The Record

Summer spotlight: voluntourism

Solomon Katz, Staff Writer

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Grace Hill (12) woke up early in the morning, drove to an underprivileged city near where she was staying in Nicaragua, and helped families sell goods in the outdoor market, then she finished the day off by teaching the family English for two hours.

Hill spent her summer volunteering in a foreign country, a choice that only a handful of other students made.

Hill had a lot to learn about the issues facing the people of Nicaragua. Learning about them in person where she could help made her become a more capable and well versed leader, she said.

Teaching English proved difficult for many volunteering in a foreign country who did not speak the native language of that country.

Sean Koons (11) spent his summer in Tanzania, but knowing no Swahili, used the aid of dictionaries and translators, he said.

Isabelle St. Jean (11), who spent her summer in Thailand, found herself “communicating in other ways, which involved a lot of hand gestures,” she said.

“I taught both high school students and kids as young as the fourth grade, but they were all so eager to learn and to be working with us that it made teaching them easy, even though we spoke different languages,” St. Jean said.

Teaching was not the only service work that students did on their trips. St. Jean also took care of baby elephants, she said.

“We had as much responsibility over them as we would if we were their owners, from fetching buckets of water to picking pineapple leaves for them,” St. Jean said.

Heath Bluestein (12) spent his summer in Cambodia building biosand water filters that would last the surrounding communities 45 years.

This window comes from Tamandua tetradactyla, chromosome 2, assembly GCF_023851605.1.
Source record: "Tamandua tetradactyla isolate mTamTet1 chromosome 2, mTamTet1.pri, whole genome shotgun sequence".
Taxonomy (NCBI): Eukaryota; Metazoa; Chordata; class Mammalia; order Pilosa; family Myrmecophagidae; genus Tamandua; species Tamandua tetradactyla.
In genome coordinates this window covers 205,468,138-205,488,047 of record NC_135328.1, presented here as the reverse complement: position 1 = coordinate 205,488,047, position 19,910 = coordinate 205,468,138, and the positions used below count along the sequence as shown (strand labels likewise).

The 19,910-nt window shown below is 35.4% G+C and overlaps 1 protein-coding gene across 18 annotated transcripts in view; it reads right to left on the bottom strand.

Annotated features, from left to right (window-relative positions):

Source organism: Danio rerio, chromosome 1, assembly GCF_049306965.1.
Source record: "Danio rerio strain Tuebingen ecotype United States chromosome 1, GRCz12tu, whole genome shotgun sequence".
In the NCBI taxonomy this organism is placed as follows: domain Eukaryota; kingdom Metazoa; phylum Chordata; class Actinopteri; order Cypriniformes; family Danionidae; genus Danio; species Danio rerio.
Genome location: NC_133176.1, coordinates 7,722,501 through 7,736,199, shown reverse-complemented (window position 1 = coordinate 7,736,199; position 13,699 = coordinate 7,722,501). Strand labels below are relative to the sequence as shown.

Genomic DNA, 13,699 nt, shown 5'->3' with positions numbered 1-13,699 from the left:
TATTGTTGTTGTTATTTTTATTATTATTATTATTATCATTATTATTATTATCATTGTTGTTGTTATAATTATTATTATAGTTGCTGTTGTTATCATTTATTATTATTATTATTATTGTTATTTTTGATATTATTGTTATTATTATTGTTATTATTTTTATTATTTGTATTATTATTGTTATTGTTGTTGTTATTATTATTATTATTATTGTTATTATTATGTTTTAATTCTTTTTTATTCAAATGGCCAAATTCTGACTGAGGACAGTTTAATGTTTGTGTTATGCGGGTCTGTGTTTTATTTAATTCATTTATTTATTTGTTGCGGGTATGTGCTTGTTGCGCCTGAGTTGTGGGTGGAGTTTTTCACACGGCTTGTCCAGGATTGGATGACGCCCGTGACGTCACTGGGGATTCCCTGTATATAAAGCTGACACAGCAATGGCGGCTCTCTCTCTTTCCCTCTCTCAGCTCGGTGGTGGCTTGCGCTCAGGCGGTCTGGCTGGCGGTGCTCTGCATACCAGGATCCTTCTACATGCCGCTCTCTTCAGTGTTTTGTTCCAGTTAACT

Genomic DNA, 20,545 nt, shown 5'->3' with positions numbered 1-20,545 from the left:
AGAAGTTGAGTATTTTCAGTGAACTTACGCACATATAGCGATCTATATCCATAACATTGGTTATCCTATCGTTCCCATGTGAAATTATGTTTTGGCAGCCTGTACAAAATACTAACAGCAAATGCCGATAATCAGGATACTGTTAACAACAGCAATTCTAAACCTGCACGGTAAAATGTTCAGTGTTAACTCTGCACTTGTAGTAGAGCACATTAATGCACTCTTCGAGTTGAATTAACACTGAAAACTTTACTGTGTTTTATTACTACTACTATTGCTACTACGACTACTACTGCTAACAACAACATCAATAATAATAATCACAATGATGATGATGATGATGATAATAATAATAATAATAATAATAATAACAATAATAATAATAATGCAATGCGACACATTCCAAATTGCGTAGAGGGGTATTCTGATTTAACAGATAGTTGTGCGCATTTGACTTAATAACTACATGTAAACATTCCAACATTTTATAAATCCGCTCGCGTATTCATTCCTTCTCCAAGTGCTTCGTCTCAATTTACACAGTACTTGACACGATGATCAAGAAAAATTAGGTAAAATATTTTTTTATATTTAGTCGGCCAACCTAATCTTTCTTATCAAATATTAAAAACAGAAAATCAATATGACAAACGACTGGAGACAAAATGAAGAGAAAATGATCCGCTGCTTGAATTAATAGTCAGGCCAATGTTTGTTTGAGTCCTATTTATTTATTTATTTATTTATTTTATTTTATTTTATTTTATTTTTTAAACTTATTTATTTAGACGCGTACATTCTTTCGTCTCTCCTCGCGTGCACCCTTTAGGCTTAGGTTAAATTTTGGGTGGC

Project Clean Water taught villagers about the harmful bacteria in the water they were drinking, Bluestein said.

Bluestein applied for and received the Lembo-Sperling Summer Travel Grant, which covered all of the trip’s expenses including airfare. The application required him to explain why he wanted to go on the trip. The donors will also require him to share his experience with others in the school by writing or speaking about it at an assembly, he said.

“When I was younger, I went to India and saw kids even younger than me drinking from dirty water spouts. Thinking about how bad the problem of finding clean water is made me want to help,” Bluestein said.

These trips had an effect on each of the volunteers that has changed their perspective when coming back home.

“When you’re in a place where everyone has a relatively low economic status, the fact that they’re still such happy kids is really humbling,” Koons said.

“Now that I’ve taught kids who speak a different language than me, I feel confident in my ability to teach kids back home,” St. Jean said.

“Every day I’m able to go to an amazing school and every day I come home to a place where I can drink unlimited clean water and take food out of a refrigerator. I know how lucky I am, and I won’t forget about those who don’t have that same luck,” Bluestein said.

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Horace Mann's Weekly Newspaper Since 1903
Summer spotlight: voluntourism